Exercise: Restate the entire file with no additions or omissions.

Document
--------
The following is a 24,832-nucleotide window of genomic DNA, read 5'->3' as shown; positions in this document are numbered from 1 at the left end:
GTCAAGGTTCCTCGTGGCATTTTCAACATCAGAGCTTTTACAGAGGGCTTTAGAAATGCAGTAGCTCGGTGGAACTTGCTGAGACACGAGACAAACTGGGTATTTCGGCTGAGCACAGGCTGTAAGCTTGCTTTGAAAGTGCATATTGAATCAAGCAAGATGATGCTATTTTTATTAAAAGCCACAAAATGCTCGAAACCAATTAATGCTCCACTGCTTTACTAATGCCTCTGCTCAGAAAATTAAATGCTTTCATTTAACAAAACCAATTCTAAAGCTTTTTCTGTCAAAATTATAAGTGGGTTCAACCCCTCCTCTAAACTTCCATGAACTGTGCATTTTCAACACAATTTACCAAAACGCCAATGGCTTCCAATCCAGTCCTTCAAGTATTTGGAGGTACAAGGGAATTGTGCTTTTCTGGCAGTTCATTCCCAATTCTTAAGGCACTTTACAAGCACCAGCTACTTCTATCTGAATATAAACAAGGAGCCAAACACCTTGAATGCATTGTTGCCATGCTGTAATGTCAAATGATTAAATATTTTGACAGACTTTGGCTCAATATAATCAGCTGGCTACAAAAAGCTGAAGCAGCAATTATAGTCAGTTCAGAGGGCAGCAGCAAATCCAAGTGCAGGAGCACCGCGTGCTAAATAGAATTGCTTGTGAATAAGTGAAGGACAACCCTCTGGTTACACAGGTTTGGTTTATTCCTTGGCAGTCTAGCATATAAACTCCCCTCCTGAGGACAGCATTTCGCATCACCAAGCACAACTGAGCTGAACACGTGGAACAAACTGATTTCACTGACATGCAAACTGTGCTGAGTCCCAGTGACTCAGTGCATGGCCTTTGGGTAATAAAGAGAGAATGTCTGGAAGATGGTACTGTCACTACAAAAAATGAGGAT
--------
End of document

The following is a 24,832-nucleotide window of genomic DNA, read 5'->3' as shown; positions in this document are numbered from 1 at the left end:
GTCAAGGTTCCTCGTGGCATTTTCAACATCAGAGCTTTTACAGAGGGCTTTAGAAATGCAGTAGCTCGGTGGAACTTGCTGAGACACGAGACAAACTGGGTATTTCGGCTGAGCACAGGCTGTAAGCTTGCTTTGAAAGTGCATATTGAATCAAGCAAGATGATGCTATTTTTATTAAAAGCCACAAAATGCTCGAAACCAATTAATGCTCCACTGCTTTACTAATGCCTCTGCTCAGAAAATTAAATGCTTTCATTTAACAAAACCAATTCTAAAGCTTTTTCTGTCAAAATTATAAGTGGGTTCAACCCCTCCTCTAAACTTCCATGAACTGTGCATTTTCAACACAATTTACCAAAACGCCAATGGCTTCCAATCCAGTCCTTCAAGTATTTGGAGGTACAAGGGAATTGTGCTTTTCTGGCAGTTCATTCCCAATTCTTAAGGCACTTTACAAGCACCAGCTACTTCTATCTGAATATAAACAAGGAGCCAAACACCTTGAATGCATTGTTGCCATGCTGTAATGTCAAATGATTAAATATTTTGACAGACTTTGGCTCAATATAATCAGCTGGCTACAAAAAGCTGAAGCAGCAATTATAGTCAGTTCAGAGGGCAGCAGCAAATCCAAGTGCAGGAGCACCGCGTGCTAAATAGAATTGCTTGTGAATAAGTGAAGGACAACCCTCTGGTTACACAGGTTTGGTTTATTCCTTGGCAGTCTAGCATATAAACTCCCCTCCTGAGGACAGCATTTCGCATCACCAAGCACAACTGAGCTGAACACGTGGAACAAACTGATTTCACTGACATGCAAACTGTGCTGAGTCCCAGTGACTCAGTGCATGGCCTTTGGGTAATAAAGAGAGAATGTCTGGAAGATGGTACTGTCACTACAAAAAATGAGGAT